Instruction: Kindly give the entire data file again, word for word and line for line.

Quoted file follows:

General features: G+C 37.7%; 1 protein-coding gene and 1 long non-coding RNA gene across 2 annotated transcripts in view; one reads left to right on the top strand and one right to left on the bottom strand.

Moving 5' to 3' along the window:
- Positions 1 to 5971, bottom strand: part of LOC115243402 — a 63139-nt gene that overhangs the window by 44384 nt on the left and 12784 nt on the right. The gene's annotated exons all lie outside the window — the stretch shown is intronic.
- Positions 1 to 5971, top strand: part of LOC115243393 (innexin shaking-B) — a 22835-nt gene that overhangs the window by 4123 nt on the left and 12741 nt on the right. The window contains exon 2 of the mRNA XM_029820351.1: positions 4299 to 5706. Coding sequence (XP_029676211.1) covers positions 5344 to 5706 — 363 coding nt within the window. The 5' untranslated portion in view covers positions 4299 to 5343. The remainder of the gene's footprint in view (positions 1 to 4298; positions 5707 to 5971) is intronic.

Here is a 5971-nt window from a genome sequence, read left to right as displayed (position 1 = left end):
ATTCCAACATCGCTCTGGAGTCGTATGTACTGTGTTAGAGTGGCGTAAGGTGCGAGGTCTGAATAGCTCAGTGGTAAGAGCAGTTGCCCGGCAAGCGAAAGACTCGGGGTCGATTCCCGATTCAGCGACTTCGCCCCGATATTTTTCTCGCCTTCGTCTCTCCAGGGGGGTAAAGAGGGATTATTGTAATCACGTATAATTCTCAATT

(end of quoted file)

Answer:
General features: G+C 37.7%; 1 protein-coding gene and 1 long non-coding RNA gene across 2 annotated transcripts in view; one reads left to right on the top strand and one right to left on the bottom strand.

Moving 5' to 3' along the window:
- Positions 1 to 5971, bottom strand: part of LOC115243402 — a 63139-nt gene that overhangs the window by 44384 nt on the left and 12784 nt on the right. The gene's annotated exons all lie outside the window — the stretch shown is intronic.
- Positions 1 to 5971, top strand: part of LOC115243393 (innexin shaking-B) — a 22835-nt gene that overhangs the window by 4123 nt on the left and 12741 nt on the right. The window contains exon 2 of the mRNA XM_029820351.1: positions 4299 to 5706. Coding sequence (XP_029676211.1) covers positions 5344 to 5706 — 363 coding nt within the window. The 5' untranslated portion in view covers positions 4299 to 5343. The remainder of the gene's footprint in view (positions 1 to 4298; positions 5707 to 5971) is intronic.

Here is a 5971-nt window from a genome sequence, read left to right as displayed (position 1 = left end):
ATTCCAACATCGCTCTGGAGTCGTATGTACTGTGTTAGAGTGGCGTAAGGTGCGAGGTCTGAATAGCTCAGTGGTAAGAGCAGTTGCCCGGCAAGCGAAAGACTCGGGGTCGATTCCCGATTCAGCGACTTCGCCCCGATATTTTTCTCGCCTTCGTCTCTCCAGGGGGGTAAAGAGGGATTATTGTAATCACGTATAATTCTCAATT